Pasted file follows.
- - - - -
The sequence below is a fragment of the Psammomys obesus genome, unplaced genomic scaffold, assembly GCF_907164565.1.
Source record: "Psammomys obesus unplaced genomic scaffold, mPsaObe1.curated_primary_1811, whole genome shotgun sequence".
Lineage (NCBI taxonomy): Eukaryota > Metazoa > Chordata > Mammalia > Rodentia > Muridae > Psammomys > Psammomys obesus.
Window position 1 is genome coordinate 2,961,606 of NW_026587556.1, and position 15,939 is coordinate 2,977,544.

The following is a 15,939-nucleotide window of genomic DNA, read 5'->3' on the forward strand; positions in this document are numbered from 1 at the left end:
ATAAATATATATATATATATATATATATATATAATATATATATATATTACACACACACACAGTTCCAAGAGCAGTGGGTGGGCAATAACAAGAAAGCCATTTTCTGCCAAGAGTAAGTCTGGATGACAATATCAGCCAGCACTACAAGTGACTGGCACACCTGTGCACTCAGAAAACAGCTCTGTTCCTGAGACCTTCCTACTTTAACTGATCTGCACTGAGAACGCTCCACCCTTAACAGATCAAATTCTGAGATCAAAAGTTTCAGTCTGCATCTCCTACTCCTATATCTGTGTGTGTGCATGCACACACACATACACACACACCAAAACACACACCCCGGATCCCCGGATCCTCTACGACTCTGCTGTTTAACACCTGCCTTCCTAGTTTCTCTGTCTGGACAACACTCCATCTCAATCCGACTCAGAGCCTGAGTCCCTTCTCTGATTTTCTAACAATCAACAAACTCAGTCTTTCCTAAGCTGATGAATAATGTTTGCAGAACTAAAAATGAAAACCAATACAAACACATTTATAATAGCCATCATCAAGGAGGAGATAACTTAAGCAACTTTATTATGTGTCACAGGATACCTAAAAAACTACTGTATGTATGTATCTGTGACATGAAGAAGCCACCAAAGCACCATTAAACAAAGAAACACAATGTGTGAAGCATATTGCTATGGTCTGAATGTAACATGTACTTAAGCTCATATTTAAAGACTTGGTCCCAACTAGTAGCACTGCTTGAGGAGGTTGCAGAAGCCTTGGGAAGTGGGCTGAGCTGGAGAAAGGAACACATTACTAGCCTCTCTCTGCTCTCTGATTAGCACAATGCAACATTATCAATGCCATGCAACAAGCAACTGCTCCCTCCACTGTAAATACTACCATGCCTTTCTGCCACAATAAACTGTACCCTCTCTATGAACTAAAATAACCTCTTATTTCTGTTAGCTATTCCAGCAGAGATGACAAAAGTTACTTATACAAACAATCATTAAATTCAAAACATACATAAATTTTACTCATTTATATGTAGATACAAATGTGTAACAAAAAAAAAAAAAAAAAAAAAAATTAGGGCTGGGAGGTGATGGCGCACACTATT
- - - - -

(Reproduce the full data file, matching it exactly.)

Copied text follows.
The sequence below is a fragment of the Psammomys obesus genome, unplaced genomic scaffold, assembly GCF_907164565.1.
Source record: "Psammomys obesus unplaced genomic scaffold, mPsaObe1.curated_primary_1811, whole genome shotgun sequence".
Lineage (NCBI taxonomy): Eukaryota > Metazoa > Chordata > Mammalia > Rodentia > Muridae > Psammomys > Psammomys obesus.
Window position 1 is genome coordinate 2,961,606 of NW_026587556.1, and position 15,939 is coordinate 2,977,544.

The following is a 15,939-nucleotide window of genomic DNA, read 5'->3' on the forward strand; positions in this document are numbered from 1 at the left end:
ATAAATATATATATATATATATATATATATATAATATATATATATATTACACACACACACAGTTCCAAGAGCAGTGGGTGGGCAATAACAAGAAAGCCATTTTCTGCCAAGAGTAAGTCTGGATGACAATATCAGCCAGCACTACAAGTGACTGGCACACCTGTGCACTCAGAAAACAGCTCTGTTCCTGAGACCTTCCTACTTTAACTGATCTGCACTGAGAACGCTCCACCCTTAACAGATCAAATTCTGAGATCAAAAGTTTCAGTCTGCATCTCCTACTCCTATATCTGTGTGTGTGCATGCACACACACATACACACACACCAAAACACACACCCCGGATCCCCGGATCCTCTACGACTCTGCTGTTTAACACCTGCCTTCCTAGTTTCTCTGTCTGGACAACACTCCATCTCAATCCGACTCAGAGCCTGAGTCCCTTCTCTGATTTTCTAACAATCAACAAACTCAGTCTTTCCTAAGCTGATGAATAATGTTTGCAGAACTAAAAATGAAAACCAATACAAACACATTTATAATAGCCATCATCAAGGAGGAGATAACTTAAGCAACTTTATTATGTGTCACAGGATACCTAAAAAACTACTGTATGTATGTATCTGTGACATGAAGAAGCCACCAAAGCACCATTAAACAAAGAAACACAATGTGTGAAGCATATTGCTATGGTCTGAATGTAACATGTACTTAAGCTCATATTTAAAGACTTGGTCCCAACTAGTAGCACTGCTTGAGGAGGTTGCAGAAGCCTTGGGAAGTGGGCTGAGCTGGAGAAAGGAACACATTACTAGCCTCTCTCTGCTCTCTGATTAGCACAATGCAACATTATCAATGCCATGCAACAAGCAACTGCTCCCTCCACTGTAAATACTACCATGCCTTTCTGCCACAATAAACTGTACCCTCTCTATGAACTAAAATAACCTCTTATTTCTGTTAGCTATTCCAGCAGAGATGACAAAAGTTACTTATACAAACAATCATTAAATTCAAAACATACATAAATTTTACTCATTTATATGTAGATACAAATGTGTAACAAAAAAAAAAAAAAAAAAAAAAATTAGGGCTGGGAGGTGATGGCGCACACTATT